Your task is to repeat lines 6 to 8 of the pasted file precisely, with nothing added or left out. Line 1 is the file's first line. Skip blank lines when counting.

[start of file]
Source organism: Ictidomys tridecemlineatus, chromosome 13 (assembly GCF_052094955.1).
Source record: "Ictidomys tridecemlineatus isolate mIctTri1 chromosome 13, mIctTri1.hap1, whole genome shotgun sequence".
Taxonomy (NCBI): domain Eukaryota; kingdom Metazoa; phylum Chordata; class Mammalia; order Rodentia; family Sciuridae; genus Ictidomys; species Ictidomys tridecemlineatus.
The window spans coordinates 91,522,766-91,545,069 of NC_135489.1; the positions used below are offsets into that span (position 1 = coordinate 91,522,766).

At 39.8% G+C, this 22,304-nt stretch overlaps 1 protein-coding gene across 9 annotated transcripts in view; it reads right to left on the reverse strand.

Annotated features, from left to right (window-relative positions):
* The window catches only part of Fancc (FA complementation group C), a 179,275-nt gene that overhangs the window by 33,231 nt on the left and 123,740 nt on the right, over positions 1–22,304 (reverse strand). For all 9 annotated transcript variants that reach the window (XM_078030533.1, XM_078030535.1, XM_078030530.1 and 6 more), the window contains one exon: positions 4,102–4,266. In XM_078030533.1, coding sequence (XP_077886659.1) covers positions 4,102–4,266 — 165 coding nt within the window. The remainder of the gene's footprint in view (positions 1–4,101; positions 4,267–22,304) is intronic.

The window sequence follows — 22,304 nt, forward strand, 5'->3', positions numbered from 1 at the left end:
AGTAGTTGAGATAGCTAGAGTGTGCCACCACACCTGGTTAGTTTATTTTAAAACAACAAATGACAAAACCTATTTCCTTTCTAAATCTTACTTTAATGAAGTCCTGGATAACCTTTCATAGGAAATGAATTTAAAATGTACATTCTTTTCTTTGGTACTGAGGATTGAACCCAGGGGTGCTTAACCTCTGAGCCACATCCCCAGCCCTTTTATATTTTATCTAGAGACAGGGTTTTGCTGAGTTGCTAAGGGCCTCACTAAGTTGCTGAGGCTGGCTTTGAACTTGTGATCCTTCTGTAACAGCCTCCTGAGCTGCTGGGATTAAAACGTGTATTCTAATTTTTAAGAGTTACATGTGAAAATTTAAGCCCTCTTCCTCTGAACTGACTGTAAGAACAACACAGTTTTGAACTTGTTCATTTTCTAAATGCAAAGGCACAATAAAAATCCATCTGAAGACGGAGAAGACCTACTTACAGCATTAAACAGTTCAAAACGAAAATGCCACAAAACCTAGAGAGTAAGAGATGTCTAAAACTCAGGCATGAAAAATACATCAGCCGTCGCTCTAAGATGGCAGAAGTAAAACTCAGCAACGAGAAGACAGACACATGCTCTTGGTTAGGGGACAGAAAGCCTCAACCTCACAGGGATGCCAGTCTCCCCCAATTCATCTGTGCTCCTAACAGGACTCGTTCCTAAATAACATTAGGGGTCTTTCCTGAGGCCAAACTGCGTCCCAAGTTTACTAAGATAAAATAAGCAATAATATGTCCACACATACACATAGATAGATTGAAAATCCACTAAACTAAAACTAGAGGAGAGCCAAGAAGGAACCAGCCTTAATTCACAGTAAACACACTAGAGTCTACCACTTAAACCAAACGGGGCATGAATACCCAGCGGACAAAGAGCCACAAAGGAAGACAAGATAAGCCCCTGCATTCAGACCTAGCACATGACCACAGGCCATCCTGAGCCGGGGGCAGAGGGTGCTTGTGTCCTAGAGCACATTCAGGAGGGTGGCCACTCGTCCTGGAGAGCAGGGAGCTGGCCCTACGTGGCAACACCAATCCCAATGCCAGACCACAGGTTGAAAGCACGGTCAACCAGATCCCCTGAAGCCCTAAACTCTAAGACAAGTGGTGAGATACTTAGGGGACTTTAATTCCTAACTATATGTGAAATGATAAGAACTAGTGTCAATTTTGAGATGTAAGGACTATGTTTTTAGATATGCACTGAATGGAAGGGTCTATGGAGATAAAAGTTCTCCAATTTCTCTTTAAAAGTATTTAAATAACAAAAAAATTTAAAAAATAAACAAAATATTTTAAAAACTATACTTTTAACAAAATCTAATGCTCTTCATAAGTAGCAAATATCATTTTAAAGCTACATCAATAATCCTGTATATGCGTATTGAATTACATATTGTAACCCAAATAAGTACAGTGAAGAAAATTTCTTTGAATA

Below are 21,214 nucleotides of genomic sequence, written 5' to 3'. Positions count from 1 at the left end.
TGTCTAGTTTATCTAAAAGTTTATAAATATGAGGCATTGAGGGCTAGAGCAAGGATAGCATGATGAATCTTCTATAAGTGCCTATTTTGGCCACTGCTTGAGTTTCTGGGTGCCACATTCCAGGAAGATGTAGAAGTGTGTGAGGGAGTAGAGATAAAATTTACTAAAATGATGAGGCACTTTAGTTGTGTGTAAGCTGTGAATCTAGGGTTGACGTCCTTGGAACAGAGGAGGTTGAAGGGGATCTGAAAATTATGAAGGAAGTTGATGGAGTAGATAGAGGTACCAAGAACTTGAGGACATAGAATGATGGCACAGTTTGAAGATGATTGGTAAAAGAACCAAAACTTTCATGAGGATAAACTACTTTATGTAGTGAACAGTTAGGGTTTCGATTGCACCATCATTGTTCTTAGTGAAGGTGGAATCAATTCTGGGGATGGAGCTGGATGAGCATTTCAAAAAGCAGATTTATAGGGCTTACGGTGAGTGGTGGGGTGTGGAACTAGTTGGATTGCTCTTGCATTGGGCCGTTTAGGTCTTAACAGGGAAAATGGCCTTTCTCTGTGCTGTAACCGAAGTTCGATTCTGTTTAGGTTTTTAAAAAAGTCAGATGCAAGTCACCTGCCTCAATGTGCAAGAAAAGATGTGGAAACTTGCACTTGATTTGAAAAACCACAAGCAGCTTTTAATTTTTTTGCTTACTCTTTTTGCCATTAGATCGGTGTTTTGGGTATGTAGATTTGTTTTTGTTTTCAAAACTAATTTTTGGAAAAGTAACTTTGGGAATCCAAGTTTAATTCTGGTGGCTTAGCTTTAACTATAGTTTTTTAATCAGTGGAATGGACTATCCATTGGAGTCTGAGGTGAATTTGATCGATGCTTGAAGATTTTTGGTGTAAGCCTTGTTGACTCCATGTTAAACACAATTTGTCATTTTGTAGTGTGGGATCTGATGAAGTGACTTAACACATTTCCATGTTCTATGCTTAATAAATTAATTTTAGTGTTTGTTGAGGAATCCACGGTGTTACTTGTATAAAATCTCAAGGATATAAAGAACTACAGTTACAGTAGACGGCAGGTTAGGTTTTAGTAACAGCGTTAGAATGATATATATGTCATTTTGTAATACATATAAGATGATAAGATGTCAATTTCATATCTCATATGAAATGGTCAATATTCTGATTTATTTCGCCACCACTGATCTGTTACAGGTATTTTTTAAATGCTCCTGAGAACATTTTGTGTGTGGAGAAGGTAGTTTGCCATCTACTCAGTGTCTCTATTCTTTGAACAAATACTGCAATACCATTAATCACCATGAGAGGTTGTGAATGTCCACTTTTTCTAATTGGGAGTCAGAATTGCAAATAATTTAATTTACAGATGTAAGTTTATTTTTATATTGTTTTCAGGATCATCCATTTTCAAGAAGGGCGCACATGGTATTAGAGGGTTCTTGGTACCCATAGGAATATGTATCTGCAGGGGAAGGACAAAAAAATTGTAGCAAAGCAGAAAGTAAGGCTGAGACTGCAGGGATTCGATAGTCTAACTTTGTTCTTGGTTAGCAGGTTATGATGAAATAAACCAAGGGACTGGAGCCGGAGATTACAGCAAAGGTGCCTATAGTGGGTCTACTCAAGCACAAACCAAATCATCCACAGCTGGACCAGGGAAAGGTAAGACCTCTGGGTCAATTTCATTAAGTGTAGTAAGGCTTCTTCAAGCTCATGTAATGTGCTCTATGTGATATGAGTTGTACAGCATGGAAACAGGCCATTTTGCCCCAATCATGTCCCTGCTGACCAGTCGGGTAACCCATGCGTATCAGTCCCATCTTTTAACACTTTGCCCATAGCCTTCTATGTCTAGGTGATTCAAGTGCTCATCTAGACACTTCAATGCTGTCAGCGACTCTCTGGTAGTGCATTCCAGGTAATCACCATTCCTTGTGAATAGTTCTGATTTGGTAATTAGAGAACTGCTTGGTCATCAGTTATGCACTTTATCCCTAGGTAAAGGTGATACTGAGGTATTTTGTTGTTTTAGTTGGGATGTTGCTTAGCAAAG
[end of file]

Annotated features, from left to right (window-relative positions):
* The window catches only part of Fancc (FA complementation group C), a 179,275-nt gene that overhangs the window by 33,231 nt on the left and 123,740 nt on the right, over positions 1–22,304 (reverse strand). For all 9 annotated transcript variants that reach the window (XM_078030533.1, XM_078030535.1, XM_078030530.1 and 6 more), the window contains one exon: positions 4,102–4,266. In XM_078030533.1, coding sequence (XP_077886659.1) covers positions 4,102–4,266 — 165 coding nt within the window. The remainder of the gene's footprint in view (positions 1–4,101; positions 4,267–22,304) is intronic.

The window sequence follows — 22,304 nt, forward strand, 5'->3', positions numbered from 1 at the left end: